Chile and China are Strategic Partners with a long history of Cooperation, trust and high-level exchanges, all of which lay the groundwork for strong future bilateral ties, said Former Chilean President Eduardo Frei Ruiz-Tagle.
Speaking on the Occasion of the 50th Anniversary of the establishment of diplomatic relations between Chile and China, Frei, who served as president from 1994 to 2000, lauded the solid cultural bond between the two countries, their growing trade ties and opportunities for cooperation.
Bilateral friendship took off with the founding of the Chilean-Chinese Institute of Culture in 1952 by a group of artists and intellectuals, most prominently the poet Pablo Neruda.
“This is to explain that relations with China, as many people believe, are not just for buying and selling things, but much more,” said Frei, who has visited China more than 20 times and appreciates the venues that have opened up in Chile for learning China’s language and culture.
“Young people look to Asia with great enthusiasm and, above all, with great interest in learning what they are doing and building. That is why it is so important for us to be able to value all the stages of this relationship and the opportunities for our young people,” said the member of Chile’s Christian Democratic Party.
In terms of trade, Frei highlighted the momentum of bilateral exchanges despite the COVID-19 pandemic, more than a year after the updating of the free trade agreement between Chile and China.
Thanks to alliances with Chinese e-commerce giants such as Alibaba and JD.com, the sale of Chilean products has accelerated amid the crisis, said Frei, noting “in less than six months we were able to place almost 400,000 boxes of citrus fruits” on the Chinese market.
According to Chile’s National Customs Service, from January to October of this year, exports to China grew 12.7 percent year-on-year, to a total of 20.59 billion US dollars. In October alone, shipments to China rose 16.6 percent compared with the same month a year earlier.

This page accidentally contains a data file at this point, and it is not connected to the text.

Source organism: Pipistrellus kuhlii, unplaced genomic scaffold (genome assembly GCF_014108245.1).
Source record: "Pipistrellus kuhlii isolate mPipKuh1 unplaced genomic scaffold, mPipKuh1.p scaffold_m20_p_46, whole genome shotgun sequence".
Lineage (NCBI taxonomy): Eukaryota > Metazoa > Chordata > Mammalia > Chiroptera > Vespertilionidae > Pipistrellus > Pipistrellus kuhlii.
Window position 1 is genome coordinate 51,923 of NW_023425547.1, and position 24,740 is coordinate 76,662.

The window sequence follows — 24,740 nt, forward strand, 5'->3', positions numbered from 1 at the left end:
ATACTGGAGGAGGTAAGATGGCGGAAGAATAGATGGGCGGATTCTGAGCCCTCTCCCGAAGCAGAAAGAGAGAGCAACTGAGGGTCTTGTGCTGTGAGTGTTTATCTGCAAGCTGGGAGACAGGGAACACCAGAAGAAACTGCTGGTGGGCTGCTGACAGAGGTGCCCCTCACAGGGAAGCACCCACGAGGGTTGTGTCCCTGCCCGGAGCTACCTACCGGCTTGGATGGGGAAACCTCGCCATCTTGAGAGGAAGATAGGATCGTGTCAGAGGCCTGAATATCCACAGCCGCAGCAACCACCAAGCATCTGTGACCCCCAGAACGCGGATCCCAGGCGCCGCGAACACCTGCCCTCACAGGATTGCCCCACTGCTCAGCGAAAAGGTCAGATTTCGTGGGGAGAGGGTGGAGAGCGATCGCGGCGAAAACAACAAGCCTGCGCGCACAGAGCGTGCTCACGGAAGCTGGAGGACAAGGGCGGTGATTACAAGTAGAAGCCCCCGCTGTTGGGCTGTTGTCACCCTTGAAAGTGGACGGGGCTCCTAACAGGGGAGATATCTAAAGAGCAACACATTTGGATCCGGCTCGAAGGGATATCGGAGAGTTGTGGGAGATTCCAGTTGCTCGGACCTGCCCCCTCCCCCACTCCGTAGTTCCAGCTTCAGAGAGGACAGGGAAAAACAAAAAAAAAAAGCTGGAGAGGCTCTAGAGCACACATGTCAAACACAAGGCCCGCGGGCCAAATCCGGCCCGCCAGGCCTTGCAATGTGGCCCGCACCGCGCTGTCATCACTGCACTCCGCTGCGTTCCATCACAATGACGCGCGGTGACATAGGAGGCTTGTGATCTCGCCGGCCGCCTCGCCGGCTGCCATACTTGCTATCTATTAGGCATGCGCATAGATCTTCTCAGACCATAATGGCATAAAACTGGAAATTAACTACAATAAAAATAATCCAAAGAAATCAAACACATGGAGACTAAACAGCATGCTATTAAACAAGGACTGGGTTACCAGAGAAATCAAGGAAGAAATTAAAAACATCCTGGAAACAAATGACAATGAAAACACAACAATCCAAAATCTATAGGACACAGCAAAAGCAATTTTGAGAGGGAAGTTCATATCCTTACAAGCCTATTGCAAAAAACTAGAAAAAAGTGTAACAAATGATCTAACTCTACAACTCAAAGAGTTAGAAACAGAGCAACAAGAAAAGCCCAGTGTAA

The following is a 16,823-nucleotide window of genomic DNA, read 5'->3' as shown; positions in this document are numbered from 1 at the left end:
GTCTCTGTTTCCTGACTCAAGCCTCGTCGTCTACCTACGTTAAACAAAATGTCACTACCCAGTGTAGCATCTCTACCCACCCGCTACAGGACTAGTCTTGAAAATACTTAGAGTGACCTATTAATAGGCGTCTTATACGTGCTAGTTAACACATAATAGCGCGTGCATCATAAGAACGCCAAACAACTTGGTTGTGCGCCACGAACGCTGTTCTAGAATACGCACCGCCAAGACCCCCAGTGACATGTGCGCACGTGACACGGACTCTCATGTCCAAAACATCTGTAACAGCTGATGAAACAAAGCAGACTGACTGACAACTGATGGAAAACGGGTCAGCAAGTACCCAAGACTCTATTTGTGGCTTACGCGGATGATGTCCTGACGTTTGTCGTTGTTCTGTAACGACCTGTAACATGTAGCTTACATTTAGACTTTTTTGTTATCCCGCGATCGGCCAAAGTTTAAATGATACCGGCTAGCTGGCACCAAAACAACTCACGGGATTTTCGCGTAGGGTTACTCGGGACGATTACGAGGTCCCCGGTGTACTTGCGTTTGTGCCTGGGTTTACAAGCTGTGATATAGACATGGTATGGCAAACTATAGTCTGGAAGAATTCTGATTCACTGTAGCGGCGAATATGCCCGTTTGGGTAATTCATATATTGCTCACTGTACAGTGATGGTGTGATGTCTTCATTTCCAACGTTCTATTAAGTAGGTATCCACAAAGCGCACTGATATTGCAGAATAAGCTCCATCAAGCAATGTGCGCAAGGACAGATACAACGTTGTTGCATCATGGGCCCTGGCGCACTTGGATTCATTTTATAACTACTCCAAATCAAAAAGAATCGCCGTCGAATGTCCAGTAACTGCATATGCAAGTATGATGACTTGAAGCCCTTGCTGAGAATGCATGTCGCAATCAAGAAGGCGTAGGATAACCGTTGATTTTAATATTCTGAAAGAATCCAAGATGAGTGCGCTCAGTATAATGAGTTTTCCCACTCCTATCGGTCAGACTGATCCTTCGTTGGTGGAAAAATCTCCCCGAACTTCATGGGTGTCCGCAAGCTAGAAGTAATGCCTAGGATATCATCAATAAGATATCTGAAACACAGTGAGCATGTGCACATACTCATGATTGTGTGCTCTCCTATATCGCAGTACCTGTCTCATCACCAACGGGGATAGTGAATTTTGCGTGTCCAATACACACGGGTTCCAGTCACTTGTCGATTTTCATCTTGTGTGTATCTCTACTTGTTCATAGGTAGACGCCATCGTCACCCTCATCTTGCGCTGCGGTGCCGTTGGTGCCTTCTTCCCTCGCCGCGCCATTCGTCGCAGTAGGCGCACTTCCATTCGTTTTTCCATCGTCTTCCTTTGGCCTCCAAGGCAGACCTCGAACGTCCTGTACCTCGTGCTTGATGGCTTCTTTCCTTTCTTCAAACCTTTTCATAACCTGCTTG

So far this year, 37 percent of Chile’s Exports have gone to China.
Frei hailed Chile’s participation in the China International Import Expo (CIIE), and the organization of five editions of “ChileWeek” in China, to promote Chilean products.
Chile has been present at the CIIE since its inception, and while the pandemic made it impossible to participate in person this year, Chilean President Sebastian Pinera still addressed the Nov. 4 opening of the expo with a pre-recorded speech.
All of that has made Chile a pioneer in Latin America in relations with China and has also promoted Chinese Investment in Chile, with Chinese capital helping to drive projects in a variety of sectors, including mining, energy, agriculture, aerospace, infrastructure and connectivity, which in turn are forming part of the Belt & Road Initiative (BRI) proposed by China to spur global growth, said Frei.
“We already saw in 2018 how investments grew. In 2019 and 2020, China became a great investor in Chile … I see that there is notable collaboration in the sense that we have supported the BRI projects from the very beginning,” noted Frei.
He celebrated the signing by China of the Regional Comprehensive Economic Partnership, at a time when analysts project the agreement could push global economic recovery in the wake of the pandemic.
“These large pandemics, these major difficulties, cannot be resolved by a lone country, we need the international community, we need to work together,” said Frei.